Dreams and visions are very important among the native peoples, and the first 11 nights of the ceremony were devoted primarily to reciting visions as a form of worship. The Bringer-in began the service by chanting his story while dancing and shaking a turtle shell rattle, accompanied by the singers and drummers. One at a time other mature men took turns  reciting their visions and leading the songs and dances. The hard-trodden dancing path that led counterclockwise from the east door down the north side, past the fires to the west door, then doubled back on the south side to its beginning symbolized the Good White Path, down which man winds his way to the western door where all ends. Dancers paused at each carved face to recite verses to them. Between the dances both men and women swept the Good White Path twelve times with turkey wings, recited prayers to the Manitou twelve times, and smoked tobacco. Bowls of food were passed around counterclockwise, with each person taking only one spoonful so everyone could share. The dances continued until no one else wished to take up the rattle and recite their vision.

Misinghalikun
On the 4th day, ceremonial hunters went out, and that night the Mask Being, or Misinghalikun, the creator and keeper of game animals, appeared to lead the Mask Spirit Dance. The person impersonating him appeared frightening and imposing wearing a floor-length bearskin coat and a great wooden face painted red on the right side and black on the left and carrying a stick, a turtle-shell rattle, and a bearskin bag. Around the 6th or 7th day the hunters returned, bringing in more meat for the nightly feasts.

On the 9th night the fires were allowed to go out. The ashes were carried out the Big House’s western door, and new fires were kindled with the sacred fire drill. The carved images in the Big House and the face images on the drumsticks received a fresh coat of paint. Then the cheeks and foreheads of the participants were rubbed with red in a sacred rite of consecration.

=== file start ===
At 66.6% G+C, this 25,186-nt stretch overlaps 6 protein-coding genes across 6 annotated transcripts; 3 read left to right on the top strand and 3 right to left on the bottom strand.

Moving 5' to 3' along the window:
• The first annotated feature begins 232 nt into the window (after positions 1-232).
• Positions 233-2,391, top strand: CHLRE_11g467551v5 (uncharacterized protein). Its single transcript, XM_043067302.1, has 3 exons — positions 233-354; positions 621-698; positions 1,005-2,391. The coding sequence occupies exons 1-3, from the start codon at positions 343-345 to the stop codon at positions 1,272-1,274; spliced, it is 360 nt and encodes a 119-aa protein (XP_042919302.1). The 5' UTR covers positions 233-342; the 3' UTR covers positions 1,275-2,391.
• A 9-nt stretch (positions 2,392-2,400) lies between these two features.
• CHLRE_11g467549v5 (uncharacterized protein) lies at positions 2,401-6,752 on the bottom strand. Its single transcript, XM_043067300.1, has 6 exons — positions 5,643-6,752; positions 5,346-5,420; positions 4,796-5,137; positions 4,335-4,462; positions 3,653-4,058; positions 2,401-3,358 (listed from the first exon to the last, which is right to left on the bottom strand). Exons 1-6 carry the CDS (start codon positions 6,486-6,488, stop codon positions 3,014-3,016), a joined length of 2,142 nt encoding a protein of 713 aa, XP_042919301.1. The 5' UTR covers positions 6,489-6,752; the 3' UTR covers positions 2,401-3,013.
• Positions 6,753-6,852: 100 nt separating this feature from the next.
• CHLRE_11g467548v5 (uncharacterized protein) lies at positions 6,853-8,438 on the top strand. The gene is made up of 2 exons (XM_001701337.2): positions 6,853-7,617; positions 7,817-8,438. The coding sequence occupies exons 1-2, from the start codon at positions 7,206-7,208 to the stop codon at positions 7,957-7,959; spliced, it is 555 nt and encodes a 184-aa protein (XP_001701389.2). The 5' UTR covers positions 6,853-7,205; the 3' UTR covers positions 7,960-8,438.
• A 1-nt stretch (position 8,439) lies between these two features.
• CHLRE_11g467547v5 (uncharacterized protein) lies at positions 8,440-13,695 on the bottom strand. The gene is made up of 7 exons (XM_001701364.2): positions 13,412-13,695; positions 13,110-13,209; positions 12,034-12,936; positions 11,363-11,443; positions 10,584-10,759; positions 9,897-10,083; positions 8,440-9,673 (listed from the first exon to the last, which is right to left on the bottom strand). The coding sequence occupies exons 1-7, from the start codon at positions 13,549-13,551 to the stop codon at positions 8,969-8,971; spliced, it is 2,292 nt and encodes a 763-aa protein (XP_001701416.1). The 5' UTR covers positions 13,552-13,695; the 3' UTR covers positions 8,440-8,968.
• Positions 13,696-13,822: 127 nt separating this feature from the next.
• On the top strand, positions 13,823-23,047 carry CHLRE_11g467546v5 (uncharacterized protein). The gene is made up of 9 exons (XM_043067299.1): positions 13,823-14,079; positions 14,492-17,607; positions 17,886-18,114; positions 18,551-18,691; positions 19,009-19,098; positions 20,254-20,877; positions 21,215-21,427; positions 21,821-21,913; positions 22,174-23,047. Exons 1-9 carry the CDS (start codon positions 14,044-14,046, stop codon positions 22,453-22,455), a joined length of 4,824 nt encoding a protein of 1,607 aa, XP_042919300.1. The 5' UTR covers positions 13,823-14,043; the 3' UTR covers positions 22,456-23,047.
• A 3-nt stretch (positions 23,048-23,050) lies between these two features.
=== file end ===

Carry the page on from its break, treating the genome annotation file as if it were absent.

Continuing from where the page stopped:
On the final night of the ceremony, the women danced and recited their visions. In the morning the fires were extinguished, first the eastern fire and then the western fire. The ashes were thrown out the western door, then the participants filed out the eastern door to form a row north and south facing east. Everyone cried out the prayer word “Ho-o-o” in unison six times standing and 6 times kneeling, then the ceremony was concluded and the Big House closed up for another year.

Do you see any similarities in the Delaware’s religious beliefs and worship to Judeo-Christian beliefs and practice? If so, what are they?

Resources
“The Delaware Big House,” H. L. McCracken 
“The Big House,” Lenape History
“A Study of the Delaware Indian Big House Ceremony,” Frank G. Speck, American Anthropologist 
The sketches of the central post, the Big House encampment, and the Misinghalikun are from The Magic Moccasins by Jane Barks Ross (1985).
~~~

J. M. Hochstetler is a descendant of Jacob Hochstetler’s oldest son John. An author, editor, and publisher, she is the daughter of Mennonite farmers and a lifelong student of history. Northkill, Book 1 of the Northkill Amish Series, written with award-winning author Bob Hostetler, won ForeWord Magazine’s 2014 INDYFAB Book of the Year Bronze Award for historical fiction. Her American Patriot Series is the only comprehensive historical fiction series on the American Revolution. One Holy Night, a contemporary retelling of the Christmas story, was the Christian Small Publishers 2009 Book of the Year.





2 comments:

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    1. I just love delving into Native American customs and religion, Beverly. It's fascinating!